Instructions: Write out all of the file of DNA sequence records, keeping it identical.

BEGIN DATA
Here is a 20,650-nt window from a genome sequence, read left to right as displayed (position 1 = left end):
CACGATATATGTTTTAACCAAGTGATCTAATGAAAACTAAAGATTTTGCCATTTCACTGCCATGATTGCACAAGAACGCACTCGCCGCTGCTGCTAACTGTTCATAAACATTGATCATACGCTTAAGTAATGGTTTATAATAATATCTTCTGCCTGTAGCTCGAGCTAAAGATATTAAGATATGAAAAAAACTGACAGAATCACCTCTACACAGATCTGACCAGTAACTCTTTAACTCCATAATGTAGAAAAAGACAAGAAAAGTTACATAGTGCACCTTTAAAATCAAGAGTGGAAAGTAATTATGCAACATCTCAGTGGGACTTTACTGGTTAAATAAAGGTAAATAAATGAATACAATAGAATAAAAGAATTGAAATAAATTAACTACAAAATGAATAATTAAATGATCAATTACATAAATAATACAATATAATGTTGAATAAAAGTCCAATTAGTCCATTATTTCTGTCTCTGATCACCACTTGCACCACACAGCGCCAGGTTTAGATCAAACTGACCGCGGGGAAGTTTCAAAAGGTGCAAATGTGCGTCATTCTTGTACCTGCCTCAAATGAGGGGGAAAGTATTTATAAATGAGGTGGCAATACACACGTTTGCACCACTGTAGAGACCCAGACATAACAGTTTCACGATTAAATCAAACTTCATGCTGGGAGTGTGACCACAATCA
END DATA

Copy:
Here is a 20,650-nt window from a genome sequence, read left to right as displayed (position 1 = left end):
CACGATATATGTTTTAACCAAGTGATCTAATGAAAACTAAAGATTTTGCCATTTCACTGCCATGATTGCACAAGAACGCACTCGCCGCTGCTGCTAACTGTTCATAAACATTGATCATACGCTTAAGTAATGGTTTATAATAATATCTTCTGCCTGTAGCTCGAGCTAAAGATATTAAGATATGAAAAAAACTGACAGAATCACCTCTACACAGATCTGACCAGTAACTCTTTAACTCCATAATGTAGAAAAAGACAAGAAAAGTTACATAGTGCACCTTTAAAATCAAGAGTGGAAAGTAATTATGCAACATCTCAGTGGGACTTTACTGGTTAAATAAAGGTAAATAAATGAATACAATAGAATAAAAGAATTGAAATAAATTAACTACAAAATGAATAATTAAATGATCAATTACATAAATAATACAATATAATGTTGAATAAAAGTCCAATTAGTCCATTATTTCTGTCTCTGATCACCACTTGCACCACACAGCGCCAGGTTTAGATCAAACTGACCGCGGGGAAGTTTCAAAAGGTGCAAATGTGCGTCATTCTTGTACCTGCCTCAAATGAGGGGGAAAGTATTTATAAATGAGGTGGCAATACACACGTTTGCACCACTGTAGAGACCCAGACATAACAGTTTCACGATTAAATCAAACTTCATGCTGGGAGTGTGACCACAATCA